VC Funding Dips Again
Can 2003 bring an uptick in the VC business?
The year 2002 certainly wasn't kind to the venture capital industry. Many venture investments looked like houses on fire with no viable exits. But though the numbers are brutal, there are still some optimists out there, and they say the quality of startups is improving all the time.
Venture capital investments in telecom companies during the final three months of 2002 dropped by about half from the last quarter of 2001, according to new data released by PricewaterhouseCoopers (PwC), Venture Economics, and the National Venture Capital Association. Venture capitalists invested about $562 million in telecom startups during the fourth quarter, compared to about $1.1 billion invested during the year-ago period.
For all of 2002, telecom-related startups raised about $2.9 billion in venture funding, compared to the $6.4 billion raised in 2001.
There were only about 60 first-time financings in the telecom space. That's the lowest total in eight years, according to Tracy Lefteroff, global managing partner of PwC's venture capital and private equity practice. This indicates that most of the money tied up in the space is going to sustain existing startups.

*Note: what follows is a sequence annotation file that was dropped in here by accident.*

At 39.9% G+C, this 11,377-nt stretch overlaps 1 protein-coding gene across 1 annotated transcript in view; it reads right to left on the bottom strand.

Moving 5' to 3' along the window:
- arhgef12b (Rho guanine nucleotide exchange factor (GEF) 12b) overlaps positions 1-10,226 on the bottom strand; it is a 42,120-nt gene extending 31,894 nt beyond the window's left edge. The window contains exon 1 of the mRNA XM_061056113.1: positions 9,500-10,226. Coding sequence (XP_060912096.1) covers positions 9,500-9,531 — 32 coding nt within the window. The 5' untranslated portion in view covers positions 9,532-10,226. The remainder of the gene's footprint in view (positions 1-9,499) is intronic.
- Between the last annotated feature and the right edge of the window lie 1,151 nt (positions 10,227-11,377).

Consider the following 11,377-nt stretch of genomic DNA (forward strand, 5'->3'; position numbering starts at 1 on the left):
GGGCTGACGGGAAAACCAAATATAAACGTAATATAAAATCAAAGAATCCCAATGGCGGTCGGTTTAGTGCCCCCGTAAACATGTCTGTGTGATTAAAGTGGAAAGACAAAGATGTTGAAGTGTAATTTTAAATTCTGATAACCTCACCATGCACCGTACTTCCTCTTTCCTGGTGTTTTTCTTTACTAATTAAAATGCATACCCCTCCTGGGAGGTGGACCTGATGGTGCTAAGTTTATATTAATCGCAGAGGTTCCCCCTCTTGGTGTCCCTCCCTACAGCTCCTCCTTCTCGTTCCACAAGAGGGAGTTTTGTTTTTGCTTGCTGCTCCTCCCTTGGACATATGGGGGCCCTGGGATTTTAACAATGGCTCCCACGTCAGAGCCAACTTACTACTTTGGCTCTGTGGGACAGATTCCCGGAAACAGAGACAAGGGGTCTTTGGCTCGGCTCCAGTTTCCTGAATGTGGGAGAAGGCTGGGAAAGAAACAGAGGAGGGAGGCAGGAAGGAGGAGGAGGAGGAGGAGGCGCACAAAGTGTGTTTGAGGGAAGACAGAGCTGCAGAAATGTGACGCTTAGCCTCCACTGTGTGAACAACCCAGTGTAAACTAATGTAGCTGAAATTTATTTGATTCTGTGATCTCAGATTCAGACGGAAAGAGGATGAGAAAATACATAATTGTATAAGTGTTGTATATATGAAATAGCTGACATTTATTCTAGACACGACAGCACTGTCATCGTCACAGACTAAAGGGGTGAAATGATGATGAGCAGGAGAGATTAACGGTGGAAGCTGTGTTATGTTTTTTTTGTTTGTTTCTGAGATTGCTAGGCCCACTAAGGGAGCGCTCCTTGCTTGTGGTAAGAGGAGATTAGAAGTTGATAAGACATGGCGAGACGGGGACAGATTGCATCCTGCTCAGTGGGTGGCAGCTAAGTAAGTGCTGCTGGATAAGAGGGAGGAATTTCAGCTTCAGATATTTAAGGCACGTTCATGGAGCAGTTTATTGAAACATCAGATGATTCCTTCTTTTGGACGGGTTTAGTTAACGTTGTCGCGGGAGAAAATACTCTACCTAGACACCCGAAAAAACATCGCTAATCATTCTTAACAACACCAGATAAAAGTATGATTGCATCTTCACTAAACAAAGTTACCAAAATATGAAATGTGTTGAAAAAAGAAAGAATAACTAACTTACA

"The overall message is that if you are an entrepreneur, the bar has been raised on the types of ideas that will get funded," Lefteroff says.
"The quality of deal flow of new companies is way up, but the quantity is still very conservative," says Foundation Capital partner Bill Elmore, whose firm is still investing a $595 million fund. "For investors, the hurdle to make new investments is way up. We're taking months to make an investment decision and after we take that extra time, we're making a smaller initial investment."
"I don't think anyone should mistake patience for pessimism," says Elmore.
Company restarts also rose dramatically in 2002, making up about three percent of all financing rounds completed, according to VentureOne and Ernst & Young, which released their own venture capital numbers on Monday. There were 61 restart rounds reported in 2002, compared to just 30 restarts reported in the prior year.
(A restart round – also called a washout round – occurs when a startup's valuation is significantly reduced and its current investors' stake is diluted. Current investors that don't re-up get washed out.)
Corporate investors are in full-fledged retreat from the venture investing world. This week, in fact, Corning Inc. (NYSE: GLW) confirmed it is considering selling its Corning Innovation Ventures, a two-year fund that has invested more than $50 million in optical networking startups.
"I think we are seeing a bit of attrition" among VCs, says Jesse Reyes, a VP at Venture Economics. "It is rare that a VC firm simply closes its door and walks away, but we've seen the number of high net worth investors and corporate venturing groups dwindle down dramatically."
— Phil Harvey, Senior Editor, Light Reading